For the past several months, I have resorted to solely eating King’s Hawaiian rolls, which are amazing, but are not the same as a regular loaf of bread. I haven’t been able to find any other safe options.
I have also had to stop eating at many of my favorite restaurants. McDonald’s is now the only fast food I trust, and even they are a risk, according to Spokin, a food allergy resource for finding safe products and restaurants.
Having struggled with disordered eating in the past, I am in constant worry that more of my safe foods will soon become dangerous. The careless actions of these brands have limited me even more than I already am.
There are an estimated 1.5 million people in the U.S. with a sesame allergy, according to a May 14, 2021 Forbes article. This number has been rapidly increasing over the past decade.
Brands neglecting to care about allergy awareness will be losing the business of people who can no longer eat their products, not to mention their families and those who may boycott them due to their actions.
Instead, these people will turn to other brands that practice allergy awareness in their policies and create safe products that people with allergies do not have to worry about.
While they may have saved money to begin with, the unethical actions of these brands will lose them the respect of those with allergies, and ultimately the money of the more than one million people who are specifically allergic to sesame.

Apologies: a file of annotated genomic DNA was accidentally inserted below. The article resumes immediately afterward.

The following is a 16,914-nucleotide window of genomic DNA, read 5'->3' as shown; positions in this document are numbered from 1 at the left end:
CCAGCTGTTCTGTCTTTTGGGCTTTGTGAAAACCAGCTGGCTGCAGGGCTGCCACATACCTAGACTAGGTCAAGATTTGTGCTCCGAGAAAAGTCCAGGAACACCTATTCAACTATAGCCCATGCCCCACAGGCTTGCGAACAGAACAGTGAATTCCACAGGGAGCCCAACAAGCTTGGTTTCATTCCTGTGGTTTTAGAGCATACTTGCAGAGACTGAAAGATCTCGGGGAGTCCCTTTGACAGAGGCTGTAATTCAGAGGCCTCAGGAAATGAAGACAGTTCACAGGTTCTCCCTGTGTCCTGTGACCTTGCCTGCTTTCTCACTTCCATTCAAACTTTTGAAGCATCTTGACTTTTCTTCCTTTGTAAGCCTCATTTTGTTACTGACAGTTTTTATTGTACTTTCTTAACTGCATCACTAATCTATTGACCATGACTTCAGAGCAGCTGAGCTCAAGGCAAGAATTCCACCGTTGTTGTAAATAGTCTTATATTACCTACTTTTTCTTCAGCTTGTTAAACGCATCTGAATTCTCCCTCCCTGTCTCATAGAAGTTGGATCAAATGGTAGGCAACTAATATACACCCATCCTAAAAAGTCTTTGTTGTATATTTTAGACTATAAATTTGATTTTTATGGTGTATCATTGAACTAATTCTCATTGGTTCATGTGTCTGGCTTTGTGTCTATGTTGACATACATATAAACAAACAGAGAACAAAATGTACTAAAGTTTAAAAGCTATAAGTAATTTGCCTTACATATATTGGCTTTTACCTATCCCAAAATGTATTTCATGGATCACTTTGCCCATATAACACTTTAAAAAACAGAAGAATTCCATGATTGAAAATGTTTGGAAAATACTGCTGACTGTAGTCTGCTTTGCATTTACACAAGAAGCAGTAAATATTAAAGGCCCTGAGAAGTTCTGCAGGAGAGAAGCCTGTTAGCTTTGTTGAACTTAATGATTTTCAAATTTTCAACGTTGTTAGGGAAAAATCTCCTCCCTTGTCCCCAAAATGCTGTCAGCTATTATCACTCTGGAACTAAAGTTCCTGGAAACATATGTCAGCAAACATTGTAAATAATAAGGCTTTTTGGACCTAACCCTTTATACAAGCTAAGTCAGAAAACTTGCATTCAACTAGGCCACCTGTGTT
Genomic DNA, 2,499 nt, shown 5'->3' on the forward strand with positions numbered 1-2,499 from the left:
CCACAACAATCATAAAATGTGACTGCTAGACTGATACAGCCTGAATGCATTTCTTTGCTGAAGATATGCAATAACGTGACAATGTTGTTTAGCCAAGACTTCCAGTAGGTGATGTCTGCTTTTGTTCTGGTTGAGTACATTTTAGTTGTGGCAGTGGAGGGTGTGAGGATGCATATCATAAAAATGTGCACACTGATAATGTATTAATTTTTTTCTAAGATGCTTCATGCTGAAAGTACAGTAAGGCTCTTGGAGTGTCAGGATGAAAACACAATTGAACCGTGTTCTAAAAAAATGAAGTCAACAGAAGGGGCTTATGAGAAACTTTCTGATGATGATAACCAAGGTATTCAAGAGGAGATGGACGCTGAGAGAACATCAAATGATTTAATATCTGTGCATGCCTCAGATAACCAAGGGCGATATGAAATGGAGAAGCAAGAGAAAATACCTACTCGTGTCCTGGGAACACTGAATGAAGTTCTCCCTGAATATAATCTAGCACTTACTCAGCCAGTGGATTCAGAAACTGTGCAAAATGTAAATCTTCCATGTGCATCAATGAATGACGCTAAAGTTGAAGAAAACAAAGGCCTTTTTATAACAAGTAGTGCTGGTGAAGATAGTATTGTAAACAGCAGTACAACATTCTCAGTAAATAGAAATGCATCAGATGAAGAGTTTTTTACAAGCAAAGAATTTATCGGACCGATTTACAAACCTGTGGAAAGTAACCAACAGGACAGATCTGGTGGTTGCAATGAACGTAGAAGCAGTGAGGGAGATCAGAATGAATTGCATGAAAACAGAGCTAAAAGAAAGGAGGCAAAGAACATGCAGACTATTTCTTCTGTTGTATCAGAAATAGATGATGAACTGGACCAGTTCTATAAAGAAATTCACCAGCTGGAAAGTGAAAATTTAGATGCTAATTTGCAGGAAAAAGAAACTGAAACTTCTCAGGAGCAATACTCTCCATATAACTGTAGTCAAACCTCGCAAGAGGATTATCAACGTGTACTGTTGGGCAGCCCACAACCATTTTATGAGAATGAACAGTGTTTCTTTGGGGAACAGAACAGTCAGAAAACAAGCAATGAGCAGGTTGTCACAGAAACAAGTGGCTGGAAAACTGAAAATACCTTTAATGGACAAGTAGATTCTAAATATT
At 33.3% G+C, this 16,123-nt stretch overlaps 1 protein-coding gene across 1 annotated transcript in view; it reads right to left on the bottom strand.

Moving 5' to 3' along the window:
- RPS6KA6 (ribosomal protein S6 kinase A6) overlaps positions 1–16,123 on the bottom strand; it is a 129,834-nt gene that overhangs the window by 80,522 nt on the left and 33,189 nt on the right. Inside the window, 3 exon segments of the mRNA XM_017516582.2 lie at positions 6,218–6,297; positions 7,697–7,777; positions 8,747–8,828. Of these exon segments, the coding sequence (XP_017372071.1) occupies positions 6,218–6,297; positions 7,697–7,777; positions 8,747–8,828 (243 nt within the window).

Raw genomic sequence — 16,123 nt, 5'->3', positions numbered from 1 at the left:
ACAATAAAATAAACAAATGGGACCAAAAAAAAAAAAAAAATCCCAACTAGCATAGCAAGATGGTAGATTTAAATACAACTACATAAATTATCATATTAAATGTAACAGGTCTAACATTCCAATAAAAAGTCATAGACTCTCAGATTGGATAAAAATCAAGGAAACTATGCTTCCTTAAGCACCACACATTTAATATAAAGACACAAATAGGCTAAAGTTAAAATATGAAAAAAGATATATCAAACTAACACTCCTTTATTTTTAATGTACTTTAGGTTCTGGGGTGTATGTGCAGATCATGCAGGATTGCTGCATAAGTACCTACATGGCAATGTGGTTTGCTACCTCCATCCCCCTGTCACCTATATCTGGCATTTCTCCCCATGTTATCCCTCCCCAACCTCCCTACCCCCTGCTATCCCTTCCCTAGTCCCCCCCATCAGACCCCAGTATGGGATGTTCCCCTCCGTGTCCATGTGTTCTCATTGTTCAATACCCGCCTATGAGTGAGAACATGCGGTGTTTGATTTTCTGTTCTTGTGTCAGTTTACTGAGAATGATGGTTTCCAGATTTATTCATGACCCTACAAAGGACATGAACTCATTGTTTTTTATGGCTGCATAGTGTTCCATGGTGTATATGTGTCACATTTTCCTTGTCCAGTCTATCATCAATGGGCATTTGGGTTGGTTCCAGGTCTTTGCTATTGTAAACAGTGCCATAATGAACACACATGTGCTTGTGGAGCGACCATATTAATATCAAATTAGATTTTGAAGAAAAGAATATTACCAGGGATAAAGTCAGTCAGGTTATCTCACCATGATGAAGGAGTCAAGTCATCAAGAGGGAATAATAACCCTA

For people navigating these new changes, Spokin has put together a list of updated brand policies regarding sesame in bread products. This has been very helpful for me to know whether I can continue eating my favorite foods.
Brands on this list that are taking responsibility for the safety of people with allergies are ones that should be supported, not those acting carelessly and making our lives more difficult.
Brands that have neglected to care about people with allergies need to face repercussions to show them that practicing allergy awareness pays off.
The FASTER Act was signed into law by President Biden in April 2021, according to the FDA. With an almost two year gap between the signing of the law and its implementation, companies had more than enough time to figure out a plan that would work for everyone.
The Act requires a Congressional report 18 months after its implementation, which will include “the federal government’s efforts to improve safety, treatment, education, and research related to food allergens,” according to an April 15, 2021 Hogan Lovells article.
The effects of this Act on those with sesame allergies should be included in this report. Congress should call out these companies for skirting around the intentions of the Act and making the lives of those with allergies more difficult.
Congress needs to take action to ensure companies change their policies to help people with allergies like the FASTER Act intended.
FARE’s website includes a resource to write to your elected officials to close the loophole in the Act. This is a great way to make this issue known to Congress so the issue can be corrected.
People with allergies deserve safety and options. We cannot keep limiting our diets down to nothing to accommodate the pockets of billion-dollar corporations.